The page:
11 Songs, 48 Minutes

EDITORS’ NOTES

With Bosnian Rainbows, vocalist Teri Gender Bender is a long way from the garage grind of her band Le Butcherettes—but guitarist Omar Rodriguez-Lopez isn't too far from the proggy vibe that threaded together much of his previous band, The Mars Volta. Yet where that band was lean, Bosnian Rainbows' music is lush. The tones are colored in vibrant psychedelic hues, but the clean production and shifting time signatures keep this work anchored in the prog-rock realm. That said, crisp synths and discernable lyrics add a punchy new wave flavor too. Bender’s vocals and occasional arrangements (“Dig Right in Me,” “I Cry for You,” “Morning Sickness”) recall Siouxsie & The Banshees. But an odd thing happens when Bender’s voice reaches a certain pitch wrapped in a particular polish: Terri Nunn of the band Berlin comes to mind, and the possibility of a commercial crossover starts to soften the more interesting edges. You can almost envision “Torn Maps” on the radio (both in 1984 and now). Bosnian Rainbows may be a tad discombobulating, but it’s also crazily satisfying.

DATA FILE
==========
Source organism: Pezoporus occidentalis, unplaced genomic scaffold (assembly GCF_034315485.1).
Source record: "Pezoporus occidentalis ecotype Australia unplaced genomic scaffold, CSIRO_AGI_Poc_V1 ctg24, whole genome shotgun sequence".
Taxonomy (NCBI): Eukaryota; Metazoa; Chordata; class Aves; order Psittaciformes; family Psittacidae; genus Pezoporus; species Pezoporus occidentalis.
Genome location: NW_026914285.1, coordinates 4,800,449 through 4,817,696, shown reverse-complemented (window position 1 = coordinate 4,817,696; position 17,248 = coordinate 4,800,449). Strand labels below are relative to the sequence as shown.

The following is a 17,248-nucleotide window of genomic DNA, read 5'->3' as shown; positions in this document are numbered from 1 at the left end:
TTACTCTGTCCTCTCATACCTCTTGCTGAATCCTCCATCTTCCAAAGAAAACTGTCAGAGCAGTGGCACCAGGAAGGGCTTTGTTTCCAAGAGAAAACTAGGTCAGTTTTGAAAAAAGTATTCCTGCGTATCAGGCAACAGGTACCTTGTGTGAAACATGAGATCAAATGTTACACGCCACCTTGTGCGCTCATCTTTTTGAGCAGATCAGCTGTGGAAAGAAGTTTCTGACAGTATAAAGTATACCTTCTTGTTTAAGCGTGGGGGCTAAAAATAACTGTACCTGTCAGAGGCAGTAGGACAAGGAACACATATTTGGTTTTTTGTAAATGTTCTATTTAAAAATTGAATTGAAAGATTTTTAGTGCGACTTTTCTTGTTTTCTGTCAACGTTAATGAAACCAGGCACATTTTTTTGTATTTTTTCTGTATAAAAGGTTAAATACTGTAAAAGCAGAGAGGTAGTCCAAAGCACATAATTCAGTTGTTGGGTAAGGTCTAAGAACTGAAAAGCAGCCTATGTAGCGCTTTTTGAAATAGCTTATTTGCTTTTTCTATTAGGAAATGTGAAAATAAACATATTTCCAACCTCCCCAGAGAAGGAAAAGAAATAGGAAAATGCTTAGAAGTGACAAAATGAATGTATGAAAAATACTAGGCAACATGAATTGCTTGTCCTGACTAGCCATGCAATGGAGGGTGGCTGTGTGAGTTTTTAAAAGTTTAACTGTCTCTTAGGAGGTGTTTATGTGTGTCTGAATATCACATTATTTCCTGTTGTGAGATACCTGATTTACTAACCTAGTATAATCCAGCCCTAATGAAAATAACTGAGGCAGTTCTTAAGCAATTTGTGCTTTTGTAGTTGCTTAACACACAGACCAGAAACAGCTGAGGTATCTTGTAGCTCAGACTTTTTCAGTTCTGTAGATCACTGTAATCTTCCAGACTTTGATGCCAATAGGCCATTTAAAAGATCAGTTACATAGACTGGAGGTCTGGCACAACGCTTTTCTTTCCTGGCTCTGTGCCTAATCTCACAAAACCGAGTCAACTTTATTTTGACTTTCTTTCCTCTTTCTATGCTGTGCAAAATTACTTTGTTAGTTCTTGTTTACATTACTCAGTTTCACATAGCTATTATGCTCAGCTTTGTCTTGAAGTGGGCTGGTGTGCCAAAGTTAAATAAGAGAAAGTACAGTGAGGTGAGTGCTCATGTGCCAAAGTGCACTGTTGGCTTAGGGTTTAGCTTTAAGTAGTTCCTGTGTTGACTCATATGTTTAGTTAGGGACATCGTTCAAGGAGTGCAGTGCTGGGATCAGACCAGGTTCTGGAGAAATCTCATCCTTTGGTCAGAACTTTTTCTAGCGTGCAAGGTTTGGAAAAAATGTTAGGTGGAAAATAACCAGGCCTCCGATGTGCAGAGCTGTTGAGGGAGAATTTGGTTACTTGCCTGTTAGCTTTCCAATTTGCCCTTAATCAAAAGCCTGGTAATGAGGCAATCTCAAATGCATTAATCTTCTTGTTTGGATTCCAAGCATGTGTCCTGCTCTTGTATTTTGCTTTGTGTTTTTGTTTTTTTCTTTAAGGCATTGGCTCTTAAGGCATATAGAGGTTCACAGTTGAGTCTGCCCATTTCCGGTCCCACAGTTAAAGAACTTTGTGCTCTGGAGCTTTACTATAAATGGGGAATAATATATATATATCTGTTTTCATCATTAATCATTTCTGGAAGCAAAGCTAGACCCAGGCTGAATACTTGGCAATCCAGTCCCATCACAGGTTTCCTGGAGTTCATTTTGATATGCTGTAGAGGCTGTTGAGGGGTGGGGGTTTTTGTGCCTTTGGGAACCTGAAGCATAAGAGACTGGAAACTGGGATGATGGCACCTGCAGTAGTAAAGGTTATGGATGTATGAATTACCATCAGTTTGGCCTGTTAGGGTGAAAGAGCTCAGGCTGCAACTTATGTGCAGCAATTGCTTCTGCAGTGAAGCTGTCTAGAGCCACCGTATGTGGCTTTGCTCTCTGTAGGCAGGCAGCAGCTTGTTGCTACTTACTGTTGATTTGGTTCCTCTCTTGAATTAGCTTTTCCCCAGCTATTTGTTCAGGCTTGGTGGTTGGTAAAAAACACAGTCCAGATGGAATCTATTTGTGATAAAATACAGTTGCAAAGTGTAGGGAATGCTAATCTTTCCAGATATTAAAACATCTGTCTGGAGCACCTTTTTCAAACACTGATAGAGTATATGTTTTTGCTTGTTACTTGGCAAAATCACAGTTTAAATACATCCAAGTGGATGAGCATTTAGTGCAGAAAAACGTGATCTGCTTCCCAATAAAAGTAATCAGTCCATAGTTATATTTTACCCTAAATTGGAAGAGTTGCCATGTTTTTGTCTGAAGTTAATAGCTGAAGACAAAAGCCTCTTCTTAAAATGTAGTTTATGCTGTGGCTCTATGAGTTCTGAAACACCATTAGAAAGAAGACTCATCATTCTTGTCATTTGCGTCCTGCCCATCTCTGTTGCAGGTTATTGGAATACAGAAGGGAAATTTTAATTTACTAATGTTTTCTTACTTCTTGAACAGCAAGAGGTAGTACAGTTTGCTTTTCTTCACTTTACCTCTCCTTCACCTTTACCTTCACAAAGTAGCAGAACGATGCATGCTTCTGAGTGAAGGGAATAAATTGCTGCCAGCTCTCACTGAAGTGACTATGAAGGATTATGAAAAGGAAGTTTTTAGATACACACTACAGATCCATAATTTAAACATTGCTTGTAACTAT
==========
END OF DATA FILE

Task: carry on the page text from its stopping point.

EDITORS’ NOTES

With Bosnian Rainbows, vocalist Teri Gender Bender is a long way from the garage grind of her band Le Butcherettes—but guitarist Omar Rodriguez-Lopez isn't too far from the proggy vibe that threaded together much of his previous band, The Mars Volta. Yet where that band was lean, Bosnian Rainbows' music is lush. The tones are colored in vibrant psychedelic hues, but the clean production and shifting time signatures keep this work anchored in the prog-rock realm. That said, crisp synths and discernable lyrics add a punchy new wave flavor too. Bender’s vocals and occasional arrangements (“Dig Right in Me,” “I Cry for You,” “Morning Sickness”) recall Siouxsie & The Banshees. But an odd thing happens when Bender’s voice reaches a certain pitch wrapped in a particular polish: Terri Nunn of the band Berlin comes to mind, and the possibility of a commercial crossover starts to soften the more interesting edges. You can almost envision “Torn Maps” on the radio (both in 1984 and now). Bosnian Rainbows may be a tad discombobulating, but it’s also crazily satisfying.

TITLE TIME

You May Also Like